Hospital challenges

hosp challContributed by William Hicks

Many hospitals are not prepared for the unique and regimented care require by the PD sufferer so the caregiver must be a forceful advocate to ensure the appropriate treatment for the patient. The following areas require particular planning and vigilance:

Medications: Most PD sufferers take many medications on a rigid schedule. Hospitals are lax as to the medication delivery schedule—plus or minus an hour is fine with their requirements but unacceptable for many PD patients. The caregiver must be positive and persistent to have the meds administered on the patient’s schedule, not the hospital schedule. My experience is that it can be done, although I may get the meds from the nursing station and administer them myself, and yes with enough nagging, the on-duty staff was willing to accept that approach. The second issue with meds is that the hospital pharmacy may not have all the meds the PD patient requires and may try to substitute. I offer to provide the meds they do not have and they accept the offer but the meds must be approved by the pharmacy which may be a hassle but doable and worth it. If the hospitalization is planned, the meds issues can be worked on in advance so they are less of a struggle when the patient is in the hospital. When the hospitalization is unexpected and possibly via the emergency room, be prepared to be persistent, bring the meds to the hospital and attempt to force maintenance of the patients meds schedule. You may need to have a prepared hospital kit and instructions in readiness for the possibility of an unexpected hospitalization.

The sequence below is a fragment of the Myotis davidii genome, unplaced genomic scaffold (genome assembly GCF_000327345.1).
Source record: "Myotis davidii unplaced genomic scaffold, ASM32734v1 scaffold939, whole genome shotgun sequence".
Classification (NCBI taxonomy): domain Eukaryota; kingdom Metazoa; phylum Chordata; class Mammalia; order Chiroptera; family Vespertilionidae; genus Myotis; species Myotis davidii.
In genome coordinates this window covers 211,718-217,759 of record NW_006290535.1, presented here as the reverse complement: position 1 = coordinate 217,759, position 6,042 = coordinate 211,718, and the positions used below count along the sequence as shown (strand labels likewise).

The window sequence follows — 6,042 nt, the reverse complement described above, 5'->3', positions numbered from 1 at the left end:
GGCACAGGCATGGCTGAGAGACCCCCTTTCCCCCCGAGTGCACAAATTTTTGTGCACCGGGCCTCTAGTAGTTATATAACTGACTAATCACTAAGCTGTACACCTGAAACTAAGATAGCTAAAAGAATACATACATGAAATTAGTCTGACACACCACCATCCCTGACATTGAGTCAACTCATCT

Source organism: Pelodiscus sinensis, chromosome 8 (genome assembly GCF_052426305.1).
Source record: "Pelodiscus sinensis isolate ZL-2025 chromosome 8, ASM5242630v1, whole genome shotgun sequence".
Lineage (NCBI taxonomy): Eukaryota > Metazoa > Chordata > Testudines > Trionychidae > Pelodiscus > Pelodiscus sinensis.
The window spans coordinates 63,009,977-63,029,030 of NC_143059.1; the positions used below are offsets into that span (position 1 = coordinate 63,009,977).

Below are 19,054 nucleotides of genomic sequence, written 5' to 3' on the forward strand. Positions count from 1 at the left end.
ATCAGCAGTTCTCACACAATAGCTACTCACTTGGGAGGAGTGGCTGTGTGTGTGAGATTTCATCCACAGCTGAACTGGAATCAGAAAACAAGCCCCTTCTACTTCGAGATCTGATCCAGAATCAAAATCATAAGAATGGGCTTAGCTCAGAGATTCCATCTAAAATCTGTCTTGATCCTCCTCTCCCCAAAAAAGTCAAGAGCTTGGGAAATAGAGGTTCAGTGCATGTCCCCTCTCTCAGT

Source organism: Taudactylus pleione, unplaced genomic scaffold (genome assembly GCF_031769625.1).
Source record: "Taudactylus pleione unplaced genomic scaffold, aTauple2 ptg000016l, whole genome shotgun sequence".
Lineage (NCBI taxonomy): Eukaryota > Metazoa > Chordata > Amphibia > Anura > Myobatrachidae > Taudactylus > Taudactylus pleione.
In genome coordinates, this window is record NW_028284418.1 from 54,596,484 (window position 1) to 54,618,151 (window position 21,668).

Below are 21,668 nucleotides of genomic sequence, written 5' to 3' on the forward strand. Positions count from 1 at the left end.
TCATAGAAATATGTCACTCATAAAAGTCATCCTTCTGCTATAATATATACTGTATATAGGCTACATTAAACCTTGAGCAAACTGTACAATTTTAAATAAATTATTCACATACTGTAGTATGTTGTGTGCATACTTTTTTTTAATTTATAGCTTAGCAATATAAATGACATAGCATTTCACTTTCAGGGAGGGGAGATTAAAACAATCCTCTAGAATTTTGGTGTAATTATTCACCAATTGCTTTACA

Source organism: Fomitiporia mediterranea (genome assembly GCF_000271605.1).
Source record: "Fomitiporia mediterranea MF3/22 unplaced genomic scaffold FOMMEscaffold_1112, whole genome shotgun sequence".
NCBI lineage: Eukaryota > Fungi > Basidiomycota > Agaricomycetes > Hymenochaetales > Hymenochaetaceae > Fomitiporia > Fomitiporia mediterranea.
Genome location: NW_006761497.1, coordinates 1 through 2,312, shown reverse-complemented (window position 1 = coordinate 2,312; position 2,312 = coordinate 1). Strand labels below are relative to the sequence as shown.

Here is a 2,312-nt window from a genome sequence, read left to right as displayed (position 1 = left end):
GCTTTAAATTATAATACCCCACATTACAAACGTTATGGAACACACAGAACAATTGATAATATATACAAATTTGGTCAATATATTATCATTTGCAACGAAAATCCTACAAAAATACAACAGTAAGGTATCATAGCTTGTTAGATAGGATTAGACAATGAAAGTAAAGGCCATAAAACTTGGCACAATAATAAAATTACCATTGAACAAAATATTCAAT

Anesthesia: General anesthesia may result in significant after-effects in PD sufferers. Confusion, hallucinations, irrational and combative behavior can persist for a couple weeks making recovery more challenging and dealing with the patient more difficult. Surgeons and anesthesiologists seem unaware of this hazard. The meeting with the surgeon and anesthesiologist just before the patient goes into surgery is particularly important, will take more time than is allotted and may require forceful advocacy on behalf of the patient. Push for the use of a local anesthetic with minimal sedation. Discuss the unique impact of general anesthesia on PD patients. You can find multiple write-ups on the hazards of anesthesia on various PD websites. Google will provide lots of references. Go to the preop meeting prepared to be a strong advocate for the patient.

Caregiver in the hospital: If the PD sufferer has a full time caregiver at home, consider the necessity of providing someone in the room with them while hospitalized. This may be particularly important if general anesthesia has been used or if the patient is uneasy to be alone. It may not be necessary, but be aware of the potential need. The hospital may provide a “sitter”, but so long as a “sitter” is required, discharge may be a problem.


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